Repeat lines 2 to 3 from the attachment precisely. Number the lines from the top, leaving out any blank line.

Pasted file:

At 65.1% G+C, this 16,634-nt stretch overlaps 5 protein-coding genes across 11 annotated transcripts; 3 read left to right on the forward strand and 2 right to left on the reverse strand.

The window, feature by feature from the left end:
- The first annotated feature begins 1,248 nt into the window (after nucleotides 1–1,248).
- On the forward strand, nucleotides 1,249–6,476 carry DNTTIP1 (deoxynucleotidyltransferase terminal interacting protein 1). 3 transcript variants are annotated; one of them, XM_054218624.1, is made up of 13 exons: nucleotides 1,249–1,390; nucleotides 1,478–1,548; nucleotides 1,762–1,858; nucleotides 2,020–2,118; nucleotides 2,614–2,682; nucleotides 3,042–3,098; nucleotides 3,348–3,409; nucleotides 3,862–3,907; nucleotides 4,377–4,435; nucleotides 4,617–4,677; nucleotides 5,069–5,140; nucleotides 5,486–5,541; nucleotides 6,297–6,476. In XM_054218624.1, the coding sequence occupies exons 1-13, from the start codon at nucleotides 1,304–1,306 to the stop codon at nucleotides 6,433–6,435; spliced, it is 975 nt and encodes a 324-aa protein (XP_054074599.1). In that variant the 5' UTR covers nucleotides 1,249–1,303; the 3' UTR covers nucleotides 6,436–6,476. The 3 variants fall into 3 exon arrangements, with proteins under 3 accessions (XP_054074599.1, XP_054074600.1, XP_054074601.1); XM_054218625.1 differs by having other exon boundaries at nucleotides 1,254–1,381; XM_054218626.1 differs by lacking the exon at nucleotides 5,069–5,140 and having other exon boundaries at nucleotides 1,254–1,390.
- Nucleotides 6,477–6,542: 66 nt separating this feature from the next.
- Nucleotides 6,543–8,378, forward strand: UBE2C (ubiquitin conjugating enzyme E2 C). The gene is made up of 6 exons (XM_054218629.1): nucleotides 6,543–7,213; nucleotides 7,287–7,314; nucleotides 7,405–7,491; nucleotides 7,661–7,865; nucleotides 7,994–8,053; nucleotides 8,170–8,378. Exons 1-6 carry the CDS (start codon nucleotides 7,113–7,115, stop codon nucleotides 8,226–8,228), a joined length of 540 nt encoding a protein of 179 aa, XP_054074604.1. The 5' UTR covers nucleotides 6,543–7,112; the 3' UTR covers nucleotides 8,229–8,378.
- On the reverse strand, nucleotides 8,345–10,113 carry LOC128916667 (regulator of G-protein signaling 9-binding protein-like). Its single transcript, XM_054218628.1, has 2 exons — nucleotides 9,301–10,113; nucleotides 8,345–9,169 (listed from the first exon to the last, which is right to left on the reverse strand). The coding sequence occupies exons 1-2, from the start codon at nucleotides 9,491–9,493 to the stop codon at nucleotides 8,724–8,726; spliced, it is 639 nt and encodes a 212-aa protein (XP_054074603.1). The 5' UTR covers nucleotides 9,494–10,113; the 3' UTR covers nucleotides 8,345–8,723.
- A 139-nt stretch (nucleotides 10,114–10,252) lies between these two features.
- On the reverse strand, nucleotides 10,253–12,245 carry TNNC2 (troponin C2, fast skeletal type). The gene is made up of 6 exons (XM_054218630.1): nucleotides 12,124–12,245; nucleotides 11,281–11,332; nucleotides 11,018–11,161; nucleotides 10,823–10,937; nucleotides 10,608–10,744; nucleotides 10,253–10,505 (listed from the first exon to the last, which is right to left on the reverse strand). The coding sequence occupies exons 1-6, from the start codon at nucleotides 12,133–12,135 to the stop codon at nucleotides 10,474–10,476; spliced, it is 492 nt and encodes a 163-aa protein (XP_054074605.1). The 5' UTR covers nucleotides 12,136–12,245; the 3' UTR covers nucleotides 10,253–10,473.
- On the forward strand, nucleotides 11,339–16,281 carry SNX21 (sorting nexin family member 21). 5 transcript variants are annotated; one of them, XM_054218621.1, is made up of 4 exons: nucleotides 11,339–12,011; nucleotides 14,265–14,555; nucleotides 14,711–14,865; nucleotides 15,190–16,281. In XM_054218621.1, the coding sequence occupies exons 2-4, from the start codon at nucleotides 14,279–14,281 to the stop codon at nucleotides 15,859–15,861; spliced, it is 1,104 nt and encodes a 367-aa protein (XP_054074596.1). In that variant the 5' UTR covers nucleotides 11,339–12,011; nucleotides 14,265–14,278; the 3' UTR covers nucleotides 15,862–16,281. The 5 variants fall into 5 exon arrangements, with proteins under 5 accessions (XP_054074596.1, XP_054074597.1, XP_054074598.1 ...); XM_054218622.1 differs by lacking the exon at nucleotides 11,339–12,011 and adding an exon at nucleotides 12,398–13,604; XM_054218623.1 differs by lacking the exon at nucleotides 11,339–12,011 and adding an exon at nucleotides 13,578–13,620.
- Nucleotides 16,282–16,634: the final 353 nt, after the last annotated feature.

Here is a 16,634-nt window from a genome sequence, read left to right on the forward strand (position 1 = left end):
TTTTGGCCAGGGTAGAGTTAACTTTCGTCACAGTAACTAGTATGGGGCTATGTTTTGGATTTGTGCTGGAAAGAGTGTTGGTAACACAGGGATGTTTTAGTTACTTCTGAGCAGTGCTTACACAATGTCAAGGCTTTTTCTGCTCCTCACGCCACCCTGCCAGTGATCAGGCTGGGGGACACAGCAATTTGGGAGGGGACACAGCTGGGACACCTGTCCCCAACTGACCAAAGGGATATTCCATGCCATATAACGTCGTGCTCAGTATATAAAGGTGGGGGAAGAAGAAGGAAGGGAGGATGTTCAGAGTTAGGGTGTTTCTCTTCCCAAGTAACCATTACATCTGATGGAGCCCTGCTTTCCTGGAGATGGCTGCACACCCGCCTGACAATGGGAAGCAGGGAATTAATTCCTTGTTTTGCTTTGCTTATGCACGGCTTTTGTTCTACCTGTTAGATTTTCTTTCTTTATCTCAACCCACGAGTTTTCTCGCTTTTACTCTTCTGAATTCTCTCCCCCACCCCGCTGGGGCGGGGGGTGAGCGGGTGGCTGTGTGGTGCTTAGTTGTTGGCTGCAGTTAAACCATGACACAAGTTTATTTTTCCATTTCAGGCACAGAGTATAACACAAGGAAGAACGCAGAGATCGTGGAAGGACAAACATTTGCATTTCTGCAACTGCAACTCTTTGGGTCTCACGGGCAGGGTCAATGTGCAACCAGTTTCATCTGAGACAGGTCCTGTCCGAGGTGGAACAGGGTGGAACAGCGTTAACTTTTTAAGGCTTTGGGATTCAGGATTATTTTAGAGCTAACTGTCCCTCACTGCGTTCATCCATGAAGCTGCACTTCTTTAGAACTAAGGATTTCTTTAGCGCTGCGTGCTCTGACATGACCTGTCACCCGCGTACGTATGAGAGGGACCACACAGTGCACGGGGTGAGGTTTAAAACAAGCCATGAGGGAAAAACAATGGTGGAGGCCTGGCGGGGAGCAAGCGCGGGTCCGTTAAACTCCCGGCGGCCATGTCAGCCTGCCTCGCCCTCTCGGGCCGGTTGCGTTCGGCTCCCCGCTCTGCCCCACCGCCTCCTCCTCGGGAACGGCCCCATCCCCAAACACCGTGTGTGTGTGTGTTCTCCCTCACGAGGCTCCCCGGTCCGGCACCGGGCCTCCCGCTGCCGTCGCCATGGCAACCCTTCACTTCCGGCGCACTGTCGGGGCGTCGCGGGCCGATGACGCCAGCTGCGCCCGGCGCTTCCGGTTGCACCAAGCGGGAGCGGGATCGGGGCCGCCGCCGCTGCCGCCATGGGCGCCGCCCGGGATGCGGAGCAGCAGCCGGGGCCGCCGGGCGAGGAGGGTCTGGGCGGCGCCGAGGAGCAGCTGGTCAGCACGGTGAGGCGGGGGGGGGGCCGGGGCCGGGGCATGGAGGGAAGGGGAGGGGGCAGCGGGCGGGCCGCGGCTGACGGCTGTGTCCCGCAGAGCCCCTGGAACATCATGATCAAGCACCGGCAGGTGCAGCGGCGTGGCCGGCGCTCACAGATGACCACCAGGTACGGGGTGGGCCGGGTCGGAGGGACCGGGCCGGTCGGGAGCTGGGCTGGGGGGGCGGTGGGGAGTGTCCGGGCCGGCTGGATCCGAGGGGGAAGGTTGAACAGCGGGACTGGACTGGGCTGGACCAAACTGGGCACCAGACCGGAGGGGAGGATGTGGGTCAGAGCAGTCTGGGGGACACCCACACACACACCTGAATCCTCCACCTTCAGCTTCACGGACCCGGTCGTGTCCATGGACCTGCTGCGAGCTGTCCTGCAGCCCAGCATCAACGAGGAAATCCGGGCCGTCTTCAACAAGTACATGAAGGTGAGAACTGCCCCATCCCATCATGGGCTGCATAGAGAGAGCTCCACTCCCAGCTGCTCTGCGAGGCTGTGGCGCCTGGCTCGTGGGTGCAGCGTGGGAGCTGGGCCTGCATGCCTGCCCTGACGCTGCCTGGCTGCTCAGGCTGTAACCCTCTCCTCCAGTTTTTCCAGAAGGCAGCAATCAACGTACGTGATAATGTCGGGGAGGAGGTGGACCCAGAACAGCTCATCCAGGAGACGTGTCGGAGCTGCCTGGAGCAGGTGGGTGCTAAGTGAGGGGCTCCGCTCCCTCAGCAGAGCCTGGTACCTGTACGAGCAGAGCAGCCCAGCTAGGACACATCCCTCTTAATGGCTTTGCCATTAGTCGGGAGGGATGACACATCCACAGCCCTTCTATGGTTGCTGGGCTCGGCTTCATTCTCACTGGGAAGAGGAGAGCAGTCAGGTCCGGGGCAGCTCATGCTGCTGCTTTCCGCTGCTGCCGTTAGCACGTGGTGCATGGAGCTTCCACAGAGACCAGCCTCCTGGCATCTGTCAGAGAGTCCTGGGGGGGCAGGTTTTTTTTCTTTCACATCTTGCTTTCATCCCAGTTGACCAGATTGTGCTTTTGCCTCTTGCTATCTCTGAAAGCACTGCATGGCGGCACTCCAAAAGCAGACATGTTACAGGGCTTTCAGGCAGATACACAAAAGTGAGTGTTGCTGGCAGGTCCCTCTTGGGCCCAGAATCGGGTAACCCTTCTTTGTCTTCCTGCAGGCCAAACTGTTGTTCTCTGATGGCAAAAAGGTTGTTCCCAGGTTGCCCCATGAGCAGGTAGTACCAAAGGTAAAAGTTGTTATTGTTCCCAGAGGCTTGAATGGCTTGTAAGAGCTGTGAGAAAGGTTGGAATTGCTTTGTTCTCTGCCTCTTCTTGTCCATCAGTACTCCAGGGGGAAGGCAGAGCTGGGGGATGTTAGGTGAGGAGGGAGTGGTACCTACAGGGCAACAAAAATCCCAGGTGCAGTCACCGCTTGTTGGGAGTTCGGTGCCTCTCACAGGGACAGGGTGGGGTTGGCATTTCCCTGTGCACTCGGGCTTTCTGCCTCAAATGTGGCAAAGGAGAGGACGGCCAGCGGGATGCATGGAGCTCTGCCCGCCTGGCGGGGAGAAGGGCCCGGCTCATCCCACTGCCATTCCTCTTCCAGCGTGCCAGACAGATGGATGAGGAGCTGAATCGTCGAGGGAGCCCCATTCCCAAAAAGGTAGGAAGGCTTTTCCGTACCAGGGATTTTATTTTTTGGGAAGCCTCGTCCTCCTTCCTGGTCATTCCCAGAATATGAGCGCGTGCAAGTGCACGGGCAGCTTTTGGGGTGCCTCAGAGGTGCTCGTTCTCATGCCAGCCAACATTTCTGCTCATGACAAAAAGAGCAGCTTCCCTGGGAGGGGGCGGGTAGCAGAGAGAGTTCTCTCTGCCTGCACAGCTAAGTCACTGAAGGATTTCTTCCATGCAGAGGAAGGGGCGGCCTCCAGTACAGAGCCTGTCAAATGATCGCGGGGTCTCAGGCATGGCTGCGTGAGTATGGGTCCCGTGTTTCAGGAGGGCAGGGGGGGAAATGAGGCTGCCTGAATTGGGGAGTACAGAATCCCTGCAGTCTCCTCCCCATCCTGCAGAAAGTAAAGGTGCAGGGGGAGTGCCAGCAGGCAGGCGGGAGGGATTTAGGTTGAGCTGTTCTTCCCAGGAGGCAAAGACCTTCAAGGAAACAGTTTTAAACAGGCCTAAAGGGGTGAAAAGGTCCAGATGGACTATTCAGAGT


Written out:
The window, feature by feature from the left end:
- The first annotated feature begins 1,248 nt into the window (after nucleotides 1–1,248).